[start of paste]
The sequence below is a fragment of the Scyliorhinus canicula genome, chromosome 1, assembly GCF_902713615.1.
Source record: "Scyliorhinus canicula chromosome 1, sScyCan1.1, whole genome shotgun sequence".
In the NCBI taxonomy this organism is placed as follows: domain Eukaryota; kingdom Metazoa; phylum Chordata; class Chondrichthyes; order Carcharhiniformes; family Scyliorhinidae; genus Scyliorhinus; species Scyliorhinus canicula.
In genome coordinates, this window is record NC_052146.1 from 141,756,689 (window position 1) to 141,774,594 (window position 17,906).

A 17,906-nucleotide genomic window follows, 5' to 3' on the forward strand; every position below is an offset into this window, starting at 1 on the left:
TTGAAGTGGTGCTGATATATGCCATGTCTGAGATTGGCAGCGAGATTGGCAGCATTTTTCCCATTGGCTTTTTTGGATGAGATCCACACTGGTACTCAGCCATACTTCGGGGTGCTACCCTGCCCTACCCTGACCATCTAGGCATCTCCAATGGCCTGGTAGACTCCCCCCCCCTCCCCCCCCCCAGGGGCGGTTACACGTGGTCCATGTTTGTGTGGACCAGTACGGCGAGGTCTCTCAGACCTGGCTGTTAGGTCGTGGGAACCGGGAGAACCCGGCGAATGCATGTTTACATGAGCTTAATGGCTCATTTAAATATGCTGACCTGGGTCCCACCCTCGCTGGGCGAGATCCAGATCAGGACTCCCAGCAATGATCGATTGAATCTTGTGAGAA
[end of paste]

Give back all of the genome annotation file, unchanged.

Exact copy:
The sequence below is a fragment of the Scyliorhinus canicula genome, chromosome 1, assembly GCF_902713615.1.
Source record: "Scyliorhinus canicula chromosome 1, sScyCan1.1, whole genome shotgun sequence".
In the NCBI taxonomy this organism is placed as follows: domain Eukaryota; kingdom Metazoa; phylum Chordata; class Chondrichthyes; order Carcharhiniformes; family Scyliorhinidae; genus Scyliorhinus; species Scyliorhinus canicula.
In genome coordinates, this window is record NC_052146.1 from 141,756,689 (window position 1) to 141,774,594 (window position 17,906).

A 17,906-nucleotide genomic window follows, 5' to 3' on the forward strand; every position below is an offset into this window, starting at 1 on the left:
TTGAAGTGGTGCTGATATATGCCATGTCTGAGATTGGCAGCGAGATTGGCAGCATTTTTCCCATTGGCTTTTTTGGATGAGATCCACACTGGTACTCAGCCATACTTCGGGGTGCTACCCTGCCCTACCCTGACCATCTAGGCATCTCCAATGGCCTGGTAGACTCCCCCCCCCTCCCCCCCCCCAGGGGCGGTTACACGTGGTCCATGTTTGTGTGGACCAGTACGGCGAGGTCTCTCAGACCTGGCTGTTAGGTCGTGGGAACCGGGAGAACCCGGCGAATGCATGTTTACATGAGCTTAATGGCTCATTTAAATATGCTGACCTGGGTCCCACCCTCGCTGGGCGAGATCCAGATCAGGACTCCCAGCAATGATCGATTGAATCTTGTGAGAA